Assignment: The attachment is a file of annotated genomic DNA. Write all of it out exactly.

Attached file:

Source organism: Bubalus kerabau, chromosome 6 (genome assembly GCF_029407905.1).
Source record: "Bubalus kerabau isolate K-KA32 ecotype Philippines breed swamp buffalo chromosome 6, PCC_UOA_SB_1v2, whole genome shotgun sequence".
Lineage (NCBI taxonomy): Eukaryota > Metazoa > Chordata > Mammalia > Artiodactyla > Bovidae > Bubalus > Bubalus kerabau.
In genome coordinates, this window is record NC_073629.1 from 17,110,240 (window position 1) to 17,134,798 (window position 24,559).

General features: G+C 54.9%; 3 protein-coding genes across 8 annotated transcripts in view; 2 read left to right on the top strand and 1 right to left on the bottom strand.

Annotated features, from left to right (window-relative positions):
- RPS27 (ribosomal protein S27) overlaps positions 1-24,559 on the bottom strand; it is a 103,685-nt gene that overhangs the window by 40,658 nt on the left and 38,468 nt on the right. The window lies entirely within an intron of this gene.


Source organism: Bubalus kerabau, chromosome 6 (genome assembly GCF_029407905.1).
Source record: "Bubalus kerabau isolate K-KA32 ecotype Philippines breed swamp buffalo chromosome 6, PCC_UOA_SB_1v2, whole genome shotgun sequence".
Lineage (NCBI taxonomy): Eukaryota > Metazoa > Chordata > Mammalia > Artiodactyla > Bovidae > Bubalus > Bubalus kerabau.
In genome coordinates, this window is record NC_073629.1 from 17,110,240 (window position 1) to 17,134,798 (window position 24,559).

General features: G+C 54.9%; 3 protein-coding genes across 8 annotated transcripts in view; 2 read left to right on the top strand and 1 right to left on the bottom strand.

Annotated features, from left to right (window-relative positions):
- RPS27 (ribosomal protein S27) overlaps positions 1-24,559 on the bottom strand; it is a 103,685-nt gene that overhangs the window by 40,658 nt on the left and 38,468 nt on the right. The window lies entirely within an intron of this gene.